• Nice piece. You know it’s interesting – given my personal emotional and mental health history, I often see things in clients that remind me of, well, me – either in the past or the present. I find that kind of cool, actually. It helps me come to understand my own pathology, as well as peaking my empathy for my client. And I gotta’ tell you, I’ve been involved with client presentations that I know could easily have been mine had I not sought and responded well to assorted interventions. Oh, and let’s not forget – my personal familiarity with a client’s pathology only makes me a more effective counselor. And it’s always amazed me that there just seems to be an almost telepathic bit of communication going on that tells the client I’ve been there. And it really makes him or her very much more at ease.

    • Bill,

      As a patient, self-disclosure from my therapist has increased my trust as I know from an experiencial stand point that he understands.

      • I was assessing a 40 year old man yesterday who was absolutely at wits end. He has a long hx of assorted diagnoses, medications, and inpatient admissions. You name it – bipolar I, schizoaffective – Lamictal, Risperdal, Depakote, Seroquel, Zyprexa, Klonopin, Ativan, Xanax, Valium – they were all a part of his life. Pritiq, Valium, and Trazodone still are. He was horribly anxious and shared his years long bout with agoraphobia and social phobia. Now, mind you, he had no insurance and no money – unfortunately, that speaks volumes re the kind of tx he’d likely received over the years. As in distress as the man was, I didn’t really feel a pervasive mood disorder, other than his obvious depression over the way he’s lived his life and his immediate anguish. I focused more upon the anxiety piece. And it was then I related a portion of my personal anxiety hx, which goes back to childhood. The man lit up like a Christmas tree, his affect improving markedly. I followed with the very same statement made to me by a psychiatrist some 20 years ago, “You simply don’t have to live like that anymore.” The impact was amazing. No doubt, he faces many challenges in the coming months – and it truly is up to him whether or not he gets out of the woods – however, he left our time together with something he didn’t have when he came it – hope. And without self-disclosure that couldn’t have occurred.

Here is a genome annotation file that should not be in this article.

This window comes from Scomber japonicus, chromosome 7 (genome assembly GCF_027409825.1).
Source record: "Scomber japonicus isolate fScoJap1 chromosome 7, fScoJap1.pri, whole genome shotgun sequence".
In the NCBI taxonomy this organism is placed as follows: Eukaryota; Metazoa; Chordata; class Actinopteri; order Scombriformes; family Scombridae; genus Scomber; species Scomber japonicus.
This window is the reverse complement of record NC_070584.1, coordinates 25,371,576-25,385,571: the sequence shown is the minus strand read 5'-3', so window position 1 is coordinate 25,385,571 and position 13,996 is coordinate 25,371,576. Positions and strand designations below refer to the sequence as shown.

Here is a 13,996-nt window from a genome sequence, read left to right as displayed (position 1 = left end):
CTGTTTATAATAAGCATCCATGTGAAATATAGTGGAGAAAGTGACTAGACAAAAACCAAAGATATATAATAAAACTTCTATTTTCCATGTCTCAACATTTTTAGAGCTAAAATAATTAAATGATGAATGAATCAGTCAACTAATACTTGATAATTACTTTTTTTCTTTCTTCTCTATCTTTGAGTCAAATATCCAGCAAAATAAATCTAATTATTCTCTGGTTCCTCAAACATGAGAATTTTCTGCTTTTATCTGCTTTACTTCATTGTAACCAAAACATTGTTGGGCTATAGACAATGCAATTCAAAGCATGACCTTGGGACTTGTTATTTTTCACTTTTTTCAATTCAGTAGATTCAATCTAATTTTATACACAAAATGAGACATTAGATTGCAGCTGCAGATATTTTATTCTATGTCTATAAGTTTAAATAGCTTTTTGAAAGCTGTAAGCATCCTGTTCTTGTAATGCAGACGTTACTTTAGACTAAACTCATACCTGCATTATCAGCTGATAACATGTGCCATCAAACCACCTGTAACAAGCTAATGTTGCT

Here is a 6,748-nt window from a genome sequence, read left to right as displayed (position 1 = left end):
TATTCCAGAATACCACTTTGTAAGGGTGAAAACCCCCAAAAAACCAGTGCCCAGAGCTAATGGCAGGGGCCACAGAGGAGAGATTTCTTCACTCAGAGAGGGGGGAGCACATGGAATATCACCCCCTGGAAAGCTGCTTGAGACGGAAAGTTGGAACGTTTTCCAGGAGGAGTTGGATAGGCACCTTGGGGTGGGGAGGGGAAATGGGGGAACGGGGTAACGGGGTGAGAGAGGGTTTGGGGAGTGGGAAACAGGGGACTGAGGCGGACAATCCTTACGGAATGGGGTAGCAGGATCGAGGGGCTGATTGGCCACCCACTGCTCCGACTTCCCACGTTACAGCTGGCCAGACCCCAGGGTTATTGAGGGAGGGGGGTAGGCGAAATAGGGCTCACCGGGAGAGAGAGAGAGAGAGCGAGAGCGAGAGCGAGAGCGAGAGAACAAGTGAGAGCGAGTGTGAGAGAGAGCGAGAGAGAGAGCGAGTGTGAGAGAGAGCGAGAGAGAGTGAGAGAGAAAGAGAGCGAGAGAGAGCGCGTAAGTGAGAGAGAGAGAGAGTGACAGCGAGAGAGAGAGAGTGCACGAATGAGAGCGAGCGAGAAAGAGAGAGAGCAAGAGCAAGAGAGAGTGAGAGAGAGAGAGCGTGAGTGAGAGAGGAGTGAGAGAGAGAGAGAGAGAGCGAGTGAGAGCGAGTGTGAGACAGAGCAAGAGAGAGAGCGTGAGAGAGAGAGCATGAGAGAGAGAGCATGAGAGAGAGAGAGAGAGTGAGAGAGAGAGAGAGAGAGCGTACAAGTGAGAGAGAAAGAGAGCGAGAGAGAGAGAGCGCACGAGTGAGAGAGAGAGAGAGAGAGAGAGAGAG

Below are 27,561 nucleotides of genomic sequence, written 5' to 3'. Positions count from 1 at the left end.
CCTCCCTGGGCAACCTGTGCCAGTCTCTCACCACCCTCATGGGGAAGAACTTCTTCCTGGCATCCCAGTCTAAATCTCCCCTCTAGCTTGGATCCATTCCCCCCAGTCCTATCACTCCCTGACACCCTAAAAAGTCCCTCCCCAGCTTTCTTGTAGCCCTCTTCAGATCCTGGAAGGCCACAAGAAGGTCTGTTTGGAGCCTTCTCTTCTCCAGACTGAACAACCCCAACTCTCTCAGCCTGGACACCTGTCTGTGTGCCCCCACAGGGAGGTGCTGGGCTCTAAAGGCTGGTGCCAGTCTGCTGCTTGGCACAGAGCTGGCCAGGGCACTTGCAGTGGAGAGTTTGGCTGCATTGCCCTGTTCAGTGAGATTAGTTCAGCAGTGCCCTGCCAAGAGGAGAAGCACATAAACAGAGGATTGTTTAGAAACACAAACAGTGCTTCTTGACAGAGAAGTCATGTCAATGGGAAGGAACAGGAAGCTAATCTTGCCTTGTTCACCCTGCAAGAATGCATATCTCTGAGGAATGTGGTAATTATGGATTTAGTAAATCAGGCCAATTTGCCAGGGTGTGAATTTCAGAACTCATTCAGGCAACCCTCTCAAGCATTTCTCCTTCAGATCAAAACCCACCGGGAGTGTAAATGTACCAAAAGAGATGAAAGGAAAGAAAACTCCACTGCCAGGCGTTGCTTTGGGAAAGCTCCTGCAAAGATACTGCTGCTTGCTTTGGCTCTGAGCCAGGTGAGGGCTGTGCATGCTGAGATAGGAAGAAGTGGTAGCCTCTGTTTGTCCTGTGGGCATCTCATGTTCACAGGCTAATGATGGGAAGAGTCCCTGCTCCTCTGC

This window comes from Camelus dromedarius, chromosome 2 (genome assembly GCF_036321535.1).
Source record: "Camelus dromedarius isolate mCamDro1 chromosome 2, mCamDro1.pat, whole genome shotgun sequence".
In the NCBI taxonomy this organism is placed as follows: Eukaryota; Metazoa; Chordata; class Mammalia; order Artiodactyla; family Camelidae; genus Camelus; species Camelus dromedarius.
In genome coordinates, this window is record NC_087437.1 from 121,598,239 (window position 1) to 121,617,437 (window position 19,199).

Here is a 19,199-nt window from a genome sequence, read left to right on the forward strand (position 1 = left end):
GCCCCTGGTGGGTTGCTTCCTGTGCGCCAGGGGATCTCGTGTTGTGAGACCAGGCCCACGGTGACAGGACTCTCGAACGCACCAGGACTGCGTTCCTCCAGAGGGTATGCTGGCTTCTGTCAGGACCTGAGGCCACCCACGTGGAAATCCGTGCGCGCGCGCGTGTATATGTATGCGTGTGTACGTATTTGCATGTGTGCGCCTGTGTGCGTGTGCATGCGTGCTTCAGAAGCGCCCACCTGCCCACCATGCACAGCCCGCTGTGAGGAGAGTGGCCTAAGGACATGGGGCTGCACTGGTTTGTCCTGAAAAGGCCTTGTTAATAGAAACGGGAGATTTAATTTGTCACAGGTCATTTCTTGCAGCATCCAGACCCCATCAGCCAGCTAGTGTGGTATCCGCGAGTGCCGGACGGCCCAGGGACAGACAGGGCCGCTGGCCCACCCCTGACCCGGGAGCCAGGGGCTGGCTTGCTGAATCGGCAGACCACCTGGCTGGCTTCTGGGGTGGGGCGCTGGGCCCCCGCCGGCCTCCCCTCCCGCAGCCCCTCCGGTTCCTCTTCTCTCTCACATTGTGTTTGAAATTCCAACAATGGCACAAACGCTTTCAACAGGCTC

• Anonymous

    Scott Miller is no longer advocating Solution Focused.

    I am also not so sure it is good to see ourselves as more similar as objectivity and boundaries may be compromised.

    You seem to think that objectivity obviates empathy. I would respectfully disagree.

    • I know Scott Miller now focuses on excellence (his thought on Supershrinks is something I’d like to write about soon) but I have not seen any evidence that he is disavowing solution focused approaches. There is also a difference between being solution focused as a therapeutic philosophy and Solution Focused Brief Therapy as a therapeutic technique or modality. But I will follow up on this; in fact, I’ve just signed up with his Centre For Clinical Excellence.

      Aaah! Objectivity! An interesting topic. How would you define objectivity?

  • Matt Bishop

    The basic idea behind this study sounds like something that philosophers and religious teachers have been talking about for a long time: that you can’t really understand and connect with another, unless: to speak religiously, your perception of them is that “There, but for the grace of God, go I”; and philosophically, that not only are they a unique other perspective on the world, but that they share fundamentally with me a common humanity (with all that last word means in its richest sense).

    I guess a solution-focussed version of this study might focus on the fact that counselling *is so helpful* precisely because this is the basic ethical orientation out of which many counsellors *do in fact* relate to their clients.

    And then of course, as Anonymous stated, we have to consider how we can most helpfully enact that ethic with regard to our clients and our selves.